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  46. Susan G. Sterrett (2012). Bringing Up Turing's 'Child-Machine'. In S. Barry Cooper (ed.), How the World Computes. 703--713.score: 24.0
    Turing wrote that the “guiding principle” of his investigation into the possibility of intelligent machinery was “The analogy [of machinery that might be made to show intelligent behavior] with the human brain.” [10] In his discussion of the investigations that Turing said were guided by this analogy, however, he employs a more far-reaching analogy: he eventually expands the analogy from the human brain out to “the human community as a whole.” Along the way, he takes note of an obvious fact (...)
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  47. Tom Stonier (1988). Machine Intelligence and the Long-Term Future of the Human Species. AI and Society 2 (2):133-139.score: 24.0
    Intelligence is not a property unique to the human brain; rather it represents a spectrum of phenomena. An understanding of the evolution of intelligence makes it clear that the evolution of machine intelligence has no theoretical limits — unlike the evolution of the human brain. Machine intelligence will outpace human intelligence and very likely will do so during the lifetime of our children. The mix of advanced machine intelligence with human individual and communal intelligence will create an (...)
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  48. Harald Atmanspacher & Thomas Filk (2013). The Necker–Zeno Model for Bistable Perception. Topics in Cognitive Science 5 (4):800-817.score: 24.0
    A novel conceptual framework for theoretical psychology is presented and illustrated for the example of bistable perception. A basic formal feature of this framework is the non-commutativity of operations acting on mental states. A corresponding model for the bistable perception of ambiguous stimuli, the Necker–Zeno model, is sketched and some empirical evidence for it so far is described. It is discussed how a temporal non-locality of mental states, predicted by the model, can be understood and tested.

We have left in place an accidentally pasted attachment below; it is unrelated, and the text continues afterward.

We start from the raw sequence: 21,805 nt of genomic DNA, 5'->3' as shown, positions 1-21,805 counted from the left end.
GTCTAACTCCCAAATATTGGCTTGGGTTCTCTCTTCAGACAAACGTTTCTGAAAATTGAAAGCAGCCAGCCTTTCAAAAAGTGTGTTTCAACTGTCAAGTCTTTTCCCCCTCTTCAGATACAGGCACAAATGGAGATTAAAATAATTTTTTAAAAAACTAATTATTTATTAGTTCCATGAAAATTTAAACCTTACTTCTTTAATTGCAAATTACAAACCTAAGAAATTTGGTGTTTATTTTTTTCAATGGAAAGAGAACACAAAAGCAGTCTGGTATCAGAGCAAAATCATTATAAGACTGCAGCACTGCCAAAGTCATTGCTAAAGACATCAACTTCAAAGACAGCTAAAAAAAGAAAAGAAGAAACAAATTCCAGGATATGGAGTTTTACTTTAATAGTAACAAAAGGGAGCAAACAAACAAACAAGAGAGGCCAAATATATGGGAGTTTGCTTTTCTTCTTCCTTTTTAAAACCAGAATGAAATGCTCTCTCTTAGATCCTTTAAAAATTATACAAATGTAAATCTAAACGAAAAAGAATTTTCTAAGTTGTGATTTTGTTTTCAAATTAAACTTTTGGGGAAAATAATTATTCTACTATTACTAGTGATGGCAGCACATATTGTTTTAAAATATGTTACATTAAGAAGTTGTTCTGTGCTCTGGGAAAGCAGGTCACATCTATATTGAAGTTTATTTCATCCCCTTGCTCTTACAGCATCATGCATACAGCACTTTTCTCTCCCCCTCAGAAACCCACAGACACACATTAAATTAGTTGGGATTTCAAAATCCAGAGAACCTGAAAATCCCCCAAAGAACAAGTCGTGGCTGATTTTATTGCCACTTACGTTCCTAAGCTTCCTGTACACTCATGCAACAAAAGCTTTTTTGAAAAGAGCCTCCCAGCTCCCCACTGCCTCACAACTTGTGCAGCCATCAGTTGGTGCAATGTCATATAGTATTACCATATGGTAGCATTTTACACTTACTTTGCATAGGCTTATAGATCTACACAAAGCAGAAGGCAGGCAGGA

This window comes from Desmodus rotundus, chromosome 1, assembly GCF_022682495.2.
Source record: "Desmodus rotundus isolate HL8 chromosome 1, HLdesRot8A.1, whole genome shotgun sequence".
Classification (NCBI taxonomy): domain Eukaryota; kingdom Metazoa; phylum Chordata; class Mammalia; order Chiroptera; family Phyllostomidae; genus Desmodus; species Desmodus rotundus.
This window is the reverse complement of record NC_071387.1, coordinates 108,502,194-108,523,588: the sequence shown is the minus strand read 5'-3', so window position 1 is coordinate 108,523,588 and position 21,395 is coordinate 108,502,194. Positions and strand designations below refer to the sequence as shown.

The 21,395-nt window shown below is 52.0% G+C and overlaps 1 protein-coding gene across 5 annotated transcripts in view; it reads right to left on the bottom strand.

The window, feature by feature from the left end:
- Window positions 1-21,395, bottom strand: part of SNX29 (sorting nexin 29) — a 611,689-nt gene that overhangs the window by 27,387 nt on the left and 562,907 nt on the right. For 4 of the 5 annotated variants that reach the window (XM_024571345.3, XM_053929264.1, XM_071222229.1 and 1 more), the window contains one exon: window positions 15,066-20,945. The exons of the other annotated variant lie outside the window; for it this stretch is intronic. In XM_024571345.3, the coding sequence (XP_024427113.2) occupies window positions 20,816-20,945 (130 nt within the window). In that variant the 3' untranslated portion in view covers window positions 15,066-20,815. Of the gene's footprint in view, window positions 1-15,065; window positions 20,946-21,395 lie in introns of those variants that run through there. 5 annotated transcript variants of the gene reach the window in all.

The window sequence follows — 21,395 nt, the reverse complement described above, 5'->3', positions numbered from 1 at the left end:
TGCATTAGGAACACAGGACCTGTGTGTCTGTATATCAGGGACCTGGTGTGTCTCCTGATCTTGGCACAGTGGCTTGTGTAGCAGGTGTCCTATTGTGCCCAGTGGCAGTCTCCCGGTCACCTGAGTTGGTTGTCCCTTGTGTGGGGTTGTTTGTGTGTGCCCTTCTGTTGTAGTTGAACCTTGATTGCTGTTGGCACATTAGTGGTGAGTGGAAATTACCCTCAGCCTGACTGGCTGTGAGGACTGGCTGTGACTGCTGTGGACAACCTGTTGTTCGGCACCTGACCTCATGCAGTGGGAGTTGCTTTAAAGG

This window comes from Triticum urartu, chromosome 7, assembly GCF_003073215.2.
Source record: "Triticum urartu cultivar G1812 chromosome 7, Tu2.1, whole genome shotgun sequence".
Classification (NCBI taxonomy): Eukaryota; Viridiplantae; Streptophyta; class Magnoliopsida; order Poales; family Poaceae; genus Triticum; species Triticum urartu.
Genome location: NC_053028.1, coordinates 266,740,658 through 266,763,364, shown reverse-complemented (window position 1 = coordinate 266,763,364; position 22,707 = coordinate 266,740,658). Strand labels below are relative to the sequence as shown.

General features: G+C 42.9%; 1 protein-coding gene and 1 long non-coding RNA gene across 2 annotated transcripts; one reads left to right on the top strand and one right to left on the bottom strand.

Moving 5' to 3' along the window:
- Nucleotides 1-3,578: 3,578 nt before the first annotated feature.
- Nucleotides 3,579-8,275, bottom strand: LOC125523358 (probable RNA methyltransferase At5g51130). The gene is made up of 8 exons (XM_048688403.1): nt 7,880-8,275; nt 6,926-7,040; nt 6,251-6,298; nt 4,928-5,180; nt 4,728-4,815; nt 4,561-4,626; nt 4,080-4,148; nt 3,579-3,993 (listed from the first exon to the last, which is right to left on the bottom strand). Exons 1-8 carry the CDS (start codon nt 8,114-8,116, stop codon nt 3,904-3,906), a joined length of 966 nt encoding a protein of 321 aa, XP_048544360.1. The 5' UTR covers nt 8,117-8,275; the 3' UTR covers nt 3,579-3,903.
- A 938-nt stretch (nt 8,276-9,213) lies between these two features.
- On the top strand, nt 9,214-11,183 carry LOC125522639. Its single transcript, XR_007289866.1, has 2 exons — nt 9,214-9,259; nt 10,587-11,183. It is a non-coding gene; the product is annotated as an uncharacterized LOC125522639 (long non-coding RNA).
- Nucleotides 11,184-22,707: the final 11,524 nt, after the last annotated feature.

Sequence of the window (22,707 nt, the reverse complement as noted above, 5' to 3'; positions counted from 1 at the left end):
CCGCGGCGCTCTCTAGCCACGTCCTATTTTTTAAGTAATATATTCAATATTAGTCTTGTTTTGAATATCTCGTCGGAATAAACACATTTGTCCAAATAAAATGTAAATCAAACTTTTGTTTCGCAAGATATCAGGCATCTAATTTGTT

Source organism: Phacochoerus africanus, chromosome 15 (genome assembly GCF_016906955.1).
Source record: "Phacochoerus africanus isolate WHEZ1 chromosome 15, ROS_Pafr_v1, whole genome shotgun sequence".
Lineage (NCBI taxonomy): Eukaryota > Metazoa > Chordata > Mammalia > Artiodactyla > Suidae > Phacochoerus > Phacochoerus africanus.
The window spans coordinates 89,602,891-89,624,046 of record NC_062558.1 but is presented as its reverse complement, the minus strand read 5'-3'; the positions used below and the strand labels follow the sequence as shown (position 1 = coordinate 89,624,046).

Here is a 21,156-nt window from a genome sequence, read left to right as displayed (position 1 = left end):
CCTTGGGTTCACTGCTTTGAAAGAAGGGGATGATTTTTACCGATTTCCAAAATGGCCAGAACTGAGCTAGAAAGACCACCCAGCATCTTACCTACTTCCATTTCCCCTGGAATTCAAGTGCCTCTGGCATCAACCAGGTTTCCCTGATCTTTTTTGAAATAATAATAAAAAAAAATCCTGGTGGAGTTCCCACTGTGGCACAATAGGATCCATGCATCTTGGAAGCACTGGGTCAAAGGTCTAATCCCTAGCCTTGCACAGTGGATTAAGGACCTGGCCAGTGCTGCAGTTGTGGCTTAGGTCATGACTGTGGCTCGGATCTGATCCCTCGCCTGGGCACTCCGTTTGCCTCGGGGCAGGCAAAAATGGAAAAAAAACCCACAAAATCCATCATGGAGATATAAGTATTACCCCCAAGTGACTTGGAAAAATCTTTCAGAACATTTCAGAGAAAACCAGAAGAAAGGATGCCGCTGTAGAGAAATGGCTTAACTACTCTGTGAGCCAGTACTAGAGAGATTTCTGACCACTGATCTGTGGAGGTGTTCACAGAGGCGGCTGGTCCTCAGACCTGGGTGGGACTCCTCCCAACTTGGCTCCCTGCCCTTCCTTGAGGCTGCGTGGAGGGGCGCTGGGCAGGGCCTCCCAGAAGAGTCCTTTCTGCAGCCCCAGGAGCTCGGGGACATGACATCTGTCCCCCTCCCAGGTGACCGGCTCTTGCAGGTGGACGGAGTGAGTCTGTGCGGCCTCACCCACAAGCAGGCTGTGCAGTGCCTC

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  49. Furio Di Paola (1988). Human-Oriented and Machine-Oriented Reasoning: Remarks on Some Problems in the History of Automated Theorem Proving. [REVIEW] AI and Society 2 (2):121-131.score: 24.0
    Examples in the history of Automated Theorem Proving are given, in order to show that even a seemingly ‘mechanical’ activity, such as deductive inference drawing, involves special cultural features and tacit knowledge. Mechanisation of reasoning is thus regarded as a complex undertaking in ‘cultural pruning’ of human-oriented reasoning. Sociological counterparts of this passage from human- to machine-oriented reasoning are discussed, by focusing on problems of man-machine interaction in the area of computer-assisted proof processing.
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  50. [deleted]Rajesh K. Kana Gopikrishna Deshpande, Lauren E. Libero, Karthik R. Sreenivasan, Hrishikesh D. Deshpande (2013). Identification of Neural Connectivity Signatures of Autism Using Machine Learning. Frontiers in Human Neuroscience 7.score: 24.0
    Alterations in neural connectivity have been suggested as a signature of the pathobiology of autism. Although disrupted correlation between cortical regions observed from functional MRI is considered to be an explanatory model for autism, the directional causal influence between brain regions is a vital link missing in these studies. The current study focuses on addressing this in an fMRI study of Theory-of-Mind in 15 high-functioning adolescents and adults with autism (ASD) and 15 typically developing (TD) controls. Participants viewed a series (...)